For two years, Emily Yona’s children were frequently sick with malaria and had to be hospitalized. Their poor health took a financial toll on the young Malawian family as Yona and her husband, a wood cutter, struggled to pay hospital bills. What’s more, Emily was frequently forced to stay home to care for her son and daughter rather than sell tomatoes at the local market.
Emily and her husband didn’t understand why the disease struck so often until she accidentally caught an episode of the radio serial “Moyo ndi Mpamba” (Life is Precious).
“It was just as if they had made the program for me,” says Emily, 28. “They were talking about the need to sleep in an insecticide-treated mosquito net every night all year round. There is a woman by the name of Nasilina [in the program] who got sick because she did not sleep in a mosquito net and this is exactly what we were doing. I made a decision that I and my family are going to sleep in a mosquito net every night throughout the year.”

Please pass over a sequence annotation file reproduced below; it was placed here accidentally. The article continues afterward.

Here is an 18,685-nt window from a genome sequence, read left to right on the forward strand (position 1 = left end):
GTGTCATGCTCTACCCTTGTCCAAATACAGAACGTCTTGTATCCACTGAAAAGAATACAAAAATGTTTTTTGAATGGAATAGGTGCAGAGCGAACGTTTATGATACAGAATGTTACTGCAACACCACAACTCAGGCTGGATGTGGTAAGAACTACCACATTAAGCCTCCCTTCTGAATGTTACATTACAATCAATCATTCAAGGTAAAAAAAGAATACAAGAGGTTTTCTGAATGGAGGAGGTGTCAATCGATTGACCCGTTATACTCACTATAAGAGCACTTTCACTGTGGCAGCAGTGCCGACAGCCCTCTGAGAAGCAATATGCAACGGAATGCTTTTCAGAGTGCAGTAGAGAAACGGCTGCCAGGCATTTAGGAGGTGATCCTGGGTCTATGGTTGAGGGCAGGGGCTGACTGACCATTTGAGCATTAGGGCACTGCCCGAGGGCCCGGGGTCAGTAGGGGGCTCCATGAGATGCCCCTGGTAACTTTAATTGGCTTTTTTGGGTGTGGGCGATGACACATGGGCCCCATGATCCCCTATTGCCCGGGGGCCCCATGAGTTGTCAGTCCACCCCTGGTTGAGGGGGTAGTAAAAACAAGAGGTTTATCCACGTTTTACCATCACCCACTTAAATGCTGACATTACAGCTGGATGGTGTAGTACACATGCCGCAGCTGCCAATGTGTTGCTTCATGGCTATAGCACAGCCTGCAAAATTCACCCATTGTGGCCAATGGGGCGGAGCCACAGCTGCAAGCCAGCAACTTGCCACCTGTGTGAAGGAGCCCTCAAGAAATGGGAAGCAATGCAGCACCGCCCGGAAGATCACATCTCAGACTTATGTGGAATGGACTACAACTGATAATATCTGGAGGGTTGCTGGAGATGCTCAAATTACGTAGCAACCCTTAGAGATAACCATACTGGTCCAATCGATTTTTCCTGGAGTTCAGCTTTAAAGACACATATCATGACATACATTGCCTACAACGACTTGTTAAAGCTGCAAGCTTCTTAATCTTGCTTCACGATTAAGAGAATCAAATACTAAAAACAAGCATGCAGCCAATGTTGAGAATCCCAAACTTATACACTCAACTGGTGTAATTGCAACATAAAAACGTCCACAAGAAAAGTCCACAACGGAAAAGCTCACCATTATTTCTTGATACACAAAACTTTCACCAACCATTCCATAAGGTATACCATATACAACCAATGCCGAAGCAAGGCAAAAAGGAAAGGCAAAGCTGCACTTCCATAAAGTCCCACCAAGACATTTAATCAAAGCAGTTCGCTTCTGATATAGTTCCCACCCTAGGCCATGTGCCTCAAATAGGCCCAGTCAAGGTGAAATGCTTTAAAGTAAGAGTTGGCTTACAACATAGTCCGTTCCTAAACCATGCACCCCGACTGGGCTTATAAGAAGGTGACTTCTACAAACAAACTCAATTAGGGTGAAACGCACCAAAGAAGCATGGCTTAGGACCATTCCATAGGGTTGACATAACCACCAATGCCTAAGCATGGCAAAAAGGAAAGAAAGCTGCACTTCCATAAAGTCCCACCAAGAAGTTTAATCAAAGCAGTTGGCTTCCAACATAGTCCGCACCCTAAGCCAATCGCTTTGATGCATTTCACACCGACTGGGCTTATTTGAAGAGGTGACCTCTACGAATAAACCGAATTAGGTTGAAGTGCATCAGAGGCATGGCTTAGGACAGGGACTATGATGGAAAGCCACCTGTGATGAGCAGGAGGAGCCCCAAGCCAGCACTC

Emily’s decision to use bed nets nightly is precisely the result “Moyo ndi Mpamba” set out to achieve. Since 2014, the Ministry of Health in Malawi has been producing and broadcasting the “Moyo ndi Mpamba” (Life is Precious) as part of the CCP-led Service Delivery Integration (SSDI) project.
The entertainment education program showcases role models the audience can identify with and learn from. Maternal health, poor nutrition and diarrheal diseases are also addressed in the program, which to date has reached 55 percent of its target audience, according to CCP Team Leader Chancy Mauluka. Listeners become involved in the daily lives of the drama’s characters, relate to the challenges they face and how they address or cope with them, he says.
The program capitalizes on Facebook and SMS to reinforce healthy behaviors and provide feedback for further programming. “Alternative feedback platforms could have been letters and phone calls, but letters take long to arrive, and phone calls are way more expensive than SMS,” Chancy explains “The Facebook platform allows audience members to interact, sparking interpersonal discussions that expand into community forums.”
Until she heard Nasilina’s story on “Moyo ndi Mpamba,” the Yona family regarded their bed nets as decorations. But the drama made Emily want to change her family’s behavior, and she is now making sure that the entire family sleeps nightly under an insecticide treated mosquito net.
Midnight visits to the hospital have stopped and Yona can again go to market and sell tomatoes.